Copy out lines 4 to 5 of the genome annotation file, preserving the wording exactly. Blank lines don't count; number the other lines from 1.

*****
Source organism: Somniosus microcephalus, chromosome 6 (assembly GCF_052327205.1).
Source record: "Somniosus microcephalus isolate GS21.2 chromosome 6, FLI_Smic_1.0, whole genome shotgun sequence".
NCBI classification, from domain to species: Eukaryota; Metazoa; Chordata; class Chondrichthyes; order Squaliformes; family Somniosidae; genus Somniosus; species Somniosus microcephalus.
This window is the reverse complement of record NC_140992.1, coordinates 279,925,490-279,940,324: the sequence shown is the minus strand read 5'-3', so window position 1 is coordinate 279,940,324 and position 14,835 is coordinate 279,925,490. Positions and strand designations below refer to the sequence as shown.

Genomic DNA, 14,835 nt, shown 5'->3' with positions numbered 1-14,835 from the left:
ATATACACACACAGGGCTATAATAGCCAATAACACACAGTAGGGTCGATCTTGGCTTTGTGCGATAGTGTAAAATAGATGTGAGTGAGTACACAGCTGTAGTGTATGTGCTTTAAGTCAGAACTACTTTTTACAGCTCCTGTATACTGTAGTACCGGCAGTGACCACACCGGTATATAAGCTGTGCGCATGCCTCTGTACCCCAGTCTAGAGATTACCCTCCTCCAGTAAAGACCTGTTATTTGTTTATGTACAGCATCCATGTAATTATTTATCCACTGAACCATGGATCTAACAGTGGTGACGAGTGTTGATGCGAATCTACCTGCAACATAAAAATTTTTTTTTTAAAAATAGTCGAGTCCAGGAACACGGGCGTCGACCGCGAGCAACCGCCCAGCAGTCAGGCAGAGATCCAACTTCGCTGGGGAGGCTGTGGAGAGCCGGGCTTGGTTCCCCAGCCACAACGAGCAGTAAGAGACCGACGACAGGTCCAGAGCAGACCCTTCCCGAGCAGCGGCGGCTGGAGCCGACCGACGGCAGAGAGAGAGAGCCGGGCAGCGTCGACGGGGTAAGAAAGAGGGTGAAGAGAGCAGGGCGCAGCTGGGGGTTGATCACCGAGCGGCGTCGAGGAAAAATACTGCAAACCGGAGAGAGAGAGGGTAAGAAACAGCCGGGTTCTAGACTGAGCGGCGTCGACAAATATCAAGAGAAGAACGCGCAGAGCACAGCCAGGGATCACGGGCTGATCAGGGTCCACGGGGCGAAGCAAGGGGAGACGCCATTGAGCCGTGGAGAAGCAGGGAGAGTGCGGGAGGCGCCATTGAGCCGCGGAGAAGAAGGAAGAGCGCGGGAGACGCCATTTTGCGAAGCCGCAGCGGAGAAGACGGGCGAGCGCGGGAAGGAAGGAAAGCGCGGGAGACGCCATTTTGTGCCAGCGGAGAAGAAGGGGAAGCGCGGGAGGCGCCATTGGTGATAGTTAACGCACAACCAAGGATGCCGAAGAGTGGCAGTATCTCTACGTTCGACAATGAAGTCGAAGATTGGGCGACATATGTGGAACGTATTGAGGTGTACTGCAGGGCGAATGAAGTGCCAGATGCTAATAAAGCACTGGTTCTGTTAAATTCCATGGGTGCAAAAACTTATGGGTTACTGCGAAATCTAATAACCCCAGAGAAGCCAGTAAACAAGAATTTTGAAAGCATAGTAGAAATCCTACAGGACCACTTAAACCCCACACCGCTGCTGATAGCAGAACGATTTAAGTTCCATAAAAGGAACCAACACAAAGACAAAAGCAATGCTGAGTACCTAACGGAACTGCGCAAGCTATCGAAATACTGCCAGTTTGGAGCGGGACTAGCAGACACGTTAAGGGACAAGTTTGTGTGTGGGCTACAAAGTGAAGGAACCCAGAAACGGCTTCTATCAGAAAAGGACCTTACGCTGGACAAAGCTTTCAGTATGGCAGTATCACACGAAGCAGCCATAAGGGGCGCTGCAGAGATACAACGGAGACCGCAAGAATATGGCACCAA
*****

This window is the reverse complement of record NC_140992.1, coordinates 279,925,490-279,940,324: the sequence shown is the minus strand read 5'-3', so window position 1 is coordinate 279,940,324 and position 14,835 is coordinate 279,925,490. Positions and strand designations below refer to the sequence as shown.

Genomic DNA, 14,835 nt, shown 5'->3' with positions numbered 1-14,835 from the left: